I see it every day in my precinct. Young and some not so young Officer’s responding to investigate a crime. They arrive and access the situation and are Impressed, Intimated and than Ignore facts which indicate ” bad guys”. The conduct is unprofessional and borderline malfeasance. It encourages more bad conduct as bad guys get brasher, bolder and bad-er, making it tougher for those Officer’s who do their jobs.
For example pulling up to a 911 call of drugs being sold at a specific address with a detailed description and a call back number of a witness. They observe a car and man fitting the description and he has a fancy car ” big pimp-in”, he has fancy jewelry, and a big loud mouth voice demanding to know why he is being ‘singled out” , harassed”.
A professional good cop will make common law Rights of inquiry asking him a series and observing his oral and physical response to the challenging questions.
Are you in possession of any drugs, Hey, how did you make out in that old drug case we have against you, when were you last arrested, why would someone call up and state you are dealing drugs, do you have drugs in the car.? This is good police work, but the Professor Gates incident is an example of how professional police work is skewed by the press and pundits.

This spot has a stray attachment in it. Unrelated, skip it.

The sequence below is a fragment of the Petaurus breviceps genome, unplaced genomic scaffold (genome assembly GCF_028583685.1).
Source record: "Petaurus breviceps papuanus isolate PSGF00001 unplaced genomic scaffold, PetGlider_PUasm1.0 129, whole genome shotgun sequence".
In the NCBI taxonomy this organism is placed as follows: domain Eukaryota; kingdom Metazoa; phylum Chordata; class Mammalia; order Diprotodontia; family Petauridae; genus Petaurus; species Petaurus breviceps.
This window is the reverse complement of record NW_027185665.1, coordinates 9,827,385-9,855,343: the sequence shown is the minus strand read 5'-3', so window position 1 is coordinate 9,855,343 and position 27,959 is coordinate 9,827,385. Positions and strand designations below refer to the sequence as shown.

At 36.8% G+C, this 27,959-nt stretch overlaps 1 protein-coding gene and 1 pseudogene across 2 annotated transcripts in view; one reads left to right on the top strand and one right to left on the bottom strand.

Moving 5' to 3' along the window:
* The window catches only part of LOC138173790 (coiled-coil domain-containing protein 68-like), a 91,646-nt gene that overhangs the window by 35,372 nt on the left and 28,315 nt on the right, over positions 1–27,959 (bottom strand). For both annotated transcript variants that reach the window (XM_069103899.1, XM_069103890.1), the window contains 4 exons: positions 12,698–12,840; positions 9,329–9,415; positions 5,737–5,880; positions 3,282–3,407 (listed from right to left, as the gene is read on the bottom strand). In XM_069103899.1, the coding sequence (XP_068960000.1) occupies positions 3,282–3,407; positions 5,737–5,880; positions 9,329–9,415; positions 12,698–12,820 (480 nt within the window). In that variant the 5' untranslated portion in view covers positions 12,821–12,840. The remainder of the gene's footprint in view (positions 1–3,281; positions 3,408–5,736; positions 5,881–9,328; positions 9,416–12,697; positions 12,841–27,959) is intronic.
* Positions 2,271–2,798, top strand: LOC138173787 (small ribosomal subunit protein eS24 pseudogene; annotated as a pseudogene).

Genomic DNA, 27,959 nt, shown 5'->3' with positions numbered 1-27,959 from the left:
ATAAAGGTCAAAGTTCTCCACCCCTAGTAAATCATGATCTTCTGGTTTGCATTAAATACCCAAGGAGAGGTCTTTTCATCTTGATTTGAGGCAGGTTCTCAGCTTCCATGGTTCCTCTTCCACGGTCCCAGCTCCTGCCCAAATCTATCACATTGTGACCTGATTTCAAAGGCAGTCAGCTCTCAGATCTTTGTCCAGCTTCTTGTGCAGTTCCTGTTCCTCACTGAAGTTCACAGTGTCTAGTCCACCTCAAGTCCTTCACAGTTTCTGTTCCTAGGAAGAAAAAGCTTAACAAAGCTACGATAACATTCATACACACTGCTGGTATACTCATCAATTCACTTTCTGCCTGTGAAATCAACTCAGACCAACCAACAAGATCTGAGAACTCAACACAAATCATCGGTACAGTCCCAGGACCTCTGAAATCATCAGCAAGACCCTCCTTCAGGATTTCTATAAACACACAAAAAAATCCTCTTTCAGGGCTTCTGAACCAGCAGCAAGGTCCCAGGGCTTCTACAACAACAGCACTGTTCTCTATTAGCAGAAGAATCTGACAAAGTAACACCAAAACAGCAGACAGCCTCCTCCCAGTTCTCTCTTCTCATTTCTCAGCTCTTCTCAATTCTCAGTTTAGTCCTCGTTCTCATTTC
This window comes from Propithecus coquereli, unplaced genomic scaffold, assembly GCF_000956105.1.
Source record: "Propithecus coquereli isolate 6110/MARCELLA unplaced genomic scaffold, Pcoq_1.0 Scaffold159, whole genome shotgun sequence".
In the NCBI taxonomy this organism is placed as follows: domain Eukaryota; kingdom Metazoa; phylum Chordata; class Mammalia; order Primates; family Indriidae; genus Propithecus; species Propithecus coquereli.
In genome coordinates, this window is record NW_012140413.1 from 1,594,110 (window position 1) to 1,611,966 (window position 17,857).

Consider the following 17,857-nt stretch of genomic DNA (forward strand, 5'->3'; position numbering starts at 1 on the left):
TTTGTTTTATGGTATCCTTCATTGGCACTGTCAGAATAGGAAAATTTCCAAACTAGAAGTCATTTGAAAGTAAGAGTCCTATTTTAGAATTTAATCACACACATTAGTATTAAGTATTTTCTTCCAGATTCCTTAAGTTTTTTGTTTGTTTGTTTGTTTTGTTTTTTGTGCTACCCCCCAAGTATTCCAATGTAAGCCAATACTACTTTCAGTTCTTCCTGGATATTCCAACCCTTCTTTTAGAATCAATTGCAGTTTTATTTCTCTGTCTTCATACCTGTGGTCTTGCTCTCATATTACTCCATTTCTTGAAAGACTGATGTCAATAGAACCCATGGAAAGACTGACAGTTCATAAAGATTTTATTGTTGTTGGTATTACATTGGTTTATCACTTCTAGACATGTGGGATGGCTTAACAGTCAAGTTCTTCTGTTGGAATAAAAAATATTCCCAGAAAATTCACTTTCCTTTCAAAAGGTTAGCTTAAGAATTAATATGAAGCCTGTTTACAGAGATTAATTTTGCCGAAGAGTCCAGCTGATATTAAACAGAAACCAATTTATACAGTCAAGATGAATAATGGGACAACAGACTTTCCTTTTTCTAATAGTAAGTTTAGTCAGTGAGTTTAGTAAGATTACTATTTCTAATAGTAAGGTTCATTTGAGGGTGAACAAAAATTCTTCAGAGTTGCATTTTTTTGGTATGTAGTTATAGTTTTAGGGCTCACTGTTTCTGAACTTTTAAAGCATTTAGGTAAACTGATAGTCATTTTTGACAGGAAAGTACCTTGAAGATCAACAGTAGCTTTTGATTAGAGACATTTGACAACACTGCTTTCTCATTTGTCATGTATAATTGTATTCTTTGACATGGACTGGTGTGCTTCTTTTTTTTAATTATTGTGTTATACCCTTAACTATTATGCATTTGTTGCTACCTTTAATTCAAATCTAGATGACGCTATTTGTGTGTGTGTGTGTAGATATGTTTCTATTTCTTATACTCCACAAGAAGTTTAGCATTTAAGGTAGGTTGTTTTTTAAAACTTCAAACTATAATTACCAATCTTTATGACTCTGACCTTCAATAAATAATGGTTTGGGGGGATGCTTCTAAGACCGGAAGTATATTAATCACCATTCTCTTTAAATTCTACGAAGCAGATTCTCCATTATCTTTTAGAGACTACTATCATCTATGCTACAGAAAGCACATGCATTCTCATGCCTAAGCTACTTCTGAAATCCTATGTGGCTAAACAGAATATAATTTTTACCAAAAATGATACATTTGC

If these questions were asked maybe the suspect would exhibit nervousness, run away, make a move to destroy the drugs. Instead they look around don’t observe anything and drive away, Drug dealers One, Cops 0.
Looks like the SEC investigators did the same thing with Madoff, impressed with his big “pimped crib office”. They dropped off resumes UNREAL WHIMPY INVESTIGATORS. See http://www.nypost.com/seven/08112009/gossip/pagesix/madoff_wowed_kid_probers_183931.html
Sadly, the last decade or two has been defined by ” big pimp in” materialistic obsession and employees who perform at a mediocre level.
Who pays when government employees commit malfeasance, we do all the taxpayers who foot the bill from the greedy trial lawyers who reap billions from taxpayers who pay for the negligence of government workers.See http://dealbook.blogs.nytimes.com/2008/12/16/sec-chief-says-staff-ignored-warnings-on-madoff/
Trust me the lawsuits are lining up against the SEC for the Madoff scandal. See http://www.atlanticfreepress.com/news/1/7901-sec-negligence-in-madoff-swindle-makes-it-liable-for-victims-losses.html and here is one actual lawsuit. http://www.securitiesdocket.com/2008/12/23/ny-investor-files-17-million-claim-against-sec-for-negligence-in-madoff-probe/